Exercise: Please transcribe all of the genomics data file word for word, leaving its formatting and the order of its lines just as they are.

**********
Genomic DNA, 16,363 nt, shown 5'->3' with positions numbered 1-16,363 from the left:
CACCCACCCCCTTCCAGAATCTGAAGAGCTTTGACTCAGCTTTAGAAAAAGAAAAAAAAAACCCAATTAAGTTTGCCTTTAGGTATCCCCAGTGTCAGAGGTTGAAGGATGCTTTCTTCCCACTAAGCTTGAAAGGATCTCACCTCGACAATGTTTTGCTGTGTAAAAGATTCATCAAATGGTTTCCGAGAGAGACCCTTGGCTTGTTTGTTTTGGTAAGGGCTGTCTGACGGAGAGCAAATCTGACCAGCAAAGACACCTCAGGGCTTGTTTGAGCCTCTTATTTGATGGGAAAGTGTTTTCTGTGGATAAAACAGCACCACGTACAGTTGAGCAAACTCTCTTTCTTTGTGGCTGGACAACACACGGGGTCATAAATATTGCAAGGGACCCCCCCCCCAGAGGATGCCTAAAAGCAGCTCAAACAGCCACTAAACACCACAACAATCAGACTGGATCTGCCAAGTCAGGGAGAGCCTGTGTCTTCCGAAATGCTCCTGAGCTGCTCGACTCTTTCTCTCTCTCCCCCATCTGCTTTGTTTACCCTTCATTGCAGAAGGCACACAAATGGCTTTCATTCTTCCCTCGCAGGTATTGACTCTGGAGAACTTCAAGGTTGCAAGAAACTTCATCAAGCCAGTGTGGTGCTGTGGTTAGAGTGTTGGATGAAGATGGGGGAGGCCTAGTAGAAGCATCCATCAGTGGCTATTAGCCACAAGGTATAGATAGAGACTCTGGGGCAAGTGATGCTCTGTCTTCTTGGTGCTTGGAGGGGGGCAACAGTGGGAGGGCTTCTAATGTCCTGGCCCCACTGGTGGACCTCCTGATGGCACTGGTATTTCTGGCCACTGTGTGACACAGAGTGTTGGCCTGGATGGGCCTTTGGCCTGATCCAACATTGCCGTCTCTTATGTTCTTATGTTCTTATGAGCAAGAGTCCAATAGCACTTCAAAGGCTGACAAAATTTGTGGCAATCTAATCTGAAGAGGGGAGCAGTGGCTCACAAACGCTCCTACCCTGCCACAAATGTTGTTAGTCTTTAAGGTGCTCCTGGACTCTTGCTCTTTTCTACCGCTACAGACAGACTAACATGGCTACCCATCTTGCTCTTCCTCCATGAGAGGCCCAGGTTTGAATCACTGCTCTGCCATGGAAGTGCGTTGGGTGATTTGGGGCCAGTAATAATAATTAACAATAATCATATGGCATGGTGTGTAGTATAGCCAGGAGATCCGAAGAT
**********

Genomic DNA, 16,363 nt, shown 5'->3' with positions numbered 1-16,363 from the left:
CACCCACCCCCTTCCAGAATCTGAAGAGCTTTGACTCAGCTTTAGAAAAAGAAAAAAAAAACCCAATTAAGTTTGCCTTTAGGTATCCCCAGTGTCAGAGGTTGAAGGATGCTTTCTTCCCACTAAGCTTGAAAGGATCTCACCTCGACAATGTTTTGCTGTGTAAAAGATTCATCAAATGGTTTCCGAGAGAGACCCTTGGCTTGTTTGTTTTGGTAAGGGCTGTCTGACGGAGAGCAAATCTGACCAGCAAAGACACCTCAGGGCTTGTTTGAGCCTCTTATTTGATGGGAAAGTGTTTTCTGTGGATAAAACAGCACCACGTACAGTTGAGCAAACTCTCTTTCTTTGTGGCTGGACAACACACGGGGTCATAAATATTGCAAGGGACCCCCCCCCCAGAGGATGCCTAAAAGCAGCTCAAACAGCCACTAAACACCACAACAATCAGACTGGATCTGCCAAGTCAGGGAGAGCCTGTGTCTTCCGAAATGCTCCTGAGCTGCTCGACTCTTTCTCTCTCTCCCCCATCTGCTTTGTTTACCCTTCATTGCAGAAGGCACACAAATGGCTTTCATTCTTCCCTCGCAGGTATTGACTCTGGAGAACTTCAAGGTTGCAAGAAACTTCATCAAGCCAGTGTGGTGCTGTGGTTAGAGTGTTGGATGAAGATGGGGGAGGCCTAGTAGAAGCATCCATCAGTGGCTATTAGCCACAAGGTATAGATAGAGACTCTGGGGCAAGTGATGCTCTGTCTTCTTGGTGCTTGGAGGGGGGCAACAGTGGGAGGGCTTCTAATGTCCTGGCCCCACTGGTGGACCTCCTGATGGCACTGGTATTTCTGGCCACTGTGTGACACAGAGTGTTGGCCTGGATGGGCCTTTGGCCTGATCCAACATTGCCGTCTCTTATGTTCTTATGTTCTTATGAGCAAGAGTCCAATAGCACTTCAAAGGCTGACAAAATTTGTGGCAATCTAATCTGAAGAGGGGAGCAGTGGCTCACAAACGCTCCTACCCTGCCACAAATGTTGTTAGTCTTTAAGGTGCTCCTGGACTCTTGCTCTTTTCTACCGCTACAGACAGACTAACATGGCTACCCATCTTGCTCTTCCTCCATGAGAGGCCCAGGTTTGAATCACTGCTCTGCCATGGAAGTGCGTTGGGTGATTTGGGGCCAGTAATAATAATTAACAATAATCATATGGCATGGTGTGTAGTATAGCCAGGAGATCCGAAGAT